“Lads…I think…I think we might be a little bit fucked here”.
He swallowed the last part of that sentence.
Franky started retching, bent over. A panic attack.
If he thought he was in the trouble then, wait until he finds out I’ve already eaten the family bag of nachos in the car.
It had dawned on us just how much of a pickle we were in.
There was a very real chance we might die in the desert.
Which was annoying as I’d always said I’d wanted to go out face down in a dessert.
Bloody autocorrect for you.
We had no phone signal between the three of us. We hadn’t for hours.
And nobody knew we were here, except for a stoned tourist information bloke who probably wasn’t even in the same dimension as us by now.
If anybody was to find us, my guess would be an account person in need of some copy tweaks by EOP back in London. They always find you eventually.
We had roughly four hours of light left before sundown.
We weighed up whether to stay with the car so that we had somewhere to sleep or to walk in the hope of finding civilisation.
We decided nobody was going to find us on the side of a volcano and we’d use up more water by staying in the car for days, so our best bet was to hike.
The map said there was a small town called San Francisco. A quick bit of maths and some GCSE geography told us that we could get there in about three hours.
But these three amigos were more accustomed to Leyton Orient than Latent Orienteering.
The whole time on the walk, we were all silently thinking the same thing: is this just one slow, final march towards our inevitable doom?
I also came to the conclusion that we wouldn’t get much sympathy if we did die and the news travelled home.
We were hardly the butcher, the baker, the candlestick maker.
We were the broker, the banker, the advertising wanker.
There would have been no campaign in The Sun newspaper to bring our boys home.
I can only imagine the uni photo the Daily Mail would have dredged up alongside the headline ‘ADMAN GETS JUST DESERTS’.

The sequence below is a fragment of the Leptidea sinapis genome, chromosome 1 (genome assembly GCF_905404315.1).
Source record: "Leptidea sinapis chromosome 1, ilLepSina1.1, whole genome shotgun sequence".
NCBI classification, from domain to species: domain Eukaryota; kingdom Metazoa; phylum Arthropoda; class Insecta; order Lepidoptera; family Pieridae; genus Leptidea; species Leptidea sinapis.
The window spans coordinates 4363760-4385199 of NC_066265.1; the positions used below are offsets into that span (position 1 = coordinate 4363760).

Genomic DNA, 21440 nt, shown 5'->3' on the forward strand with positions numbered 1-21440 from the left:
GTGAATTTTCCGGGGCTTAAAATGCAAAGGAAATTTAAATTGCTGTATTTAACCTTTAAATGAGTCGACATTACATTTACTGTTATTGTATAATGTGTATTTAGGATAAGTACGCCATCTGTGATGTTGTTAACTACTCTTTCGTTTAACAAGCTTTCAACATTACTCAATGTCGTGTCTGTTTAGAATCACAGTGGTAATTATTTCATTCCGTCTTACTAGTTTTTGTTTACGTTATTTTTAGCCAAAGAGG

But as we reached a peak – an act of fortune in the form of 4G. Phone signal!
We made the call on who to call.
No girlfriends or family, that would just worry people.
We rung a reliable friend and gave coordinates, our direction of travel, and instructions to ring the embassy if he hadn’t heard from us by 11pm.
What made me laugh was the very British trait of participating in small talk even when your hours from a dehydrated death.
“Hi Dan mate. How are you? Yeah not bad thanks, yeah Chile is great. Real eye-opener. Listen, got ourselves into a slight quandary over here…sorry you’re not out for dinner or anything are you? No? Cool. Right, so here’s the thing…”
Our second call was to the Dutch guy who we’d given our passports and phone details to when we signed a disclaimer for our Lunar Valley excursion a few days earlier.
We told him our predicament and that we had got stuck on the B365 road but it’s fine because we were heading towards San Francisco.
“The B365? That’s a very dangerous road”
“No shit sherlock” we silently screamed.
“In fact, they closed that road years ago because too many people got stuck and died there”.
He followed that stonker up with:
“San Francisco?” his voice whispering like he was uttering Lord Voldemort’s name.
“You won’t find anything there. It doesn’t exist”.
“You what mate?”
“San Francisco. It doesn’t exist.”
“Not recognised by the United Nations exist, or Hogwarts isn’t real exist?” we enquired.
“It’s a ghost town. There’s nothing there anymore. Everyone left after the earthquake a few years ago. All you’ll find is stray dogs and empty buildings”
“And fucking Sicario spiders I bet” I cursed.
He told us the plan.
We were to keep walking down until we reach flat land and head towards the sun.
And then we would wait for Pablo, a man he knew with a big truck who would drive us back to San Pedro.
It sounded like a wind up.
Pablo would be the first name I’d think of If I was making up a random South American geezer. Or a very successful London advertising agency.
Don’t know if you’ve ever had your fate resting in the hands of a man you’ve never met called Pablo before, but it’s not reassuring.
I never thought there would be a time in my life where I’d actually long to be back in the safe company of a tear-gas deploying police force, or tucked up in bed with an eight-legged highly venomous arachnid, or even doing last minute copy tweaks for programmatic banner ads.
We walked. And we walked some more.
Strange what your brain does when it’s procrastinating to avoid thinking about your potential demise. I remember thinking how odd the lyrics to Shakira’s 2001 hit Whenever, Wherever were:
Lucky that my lips not only mumble
They spill kisses like a fountain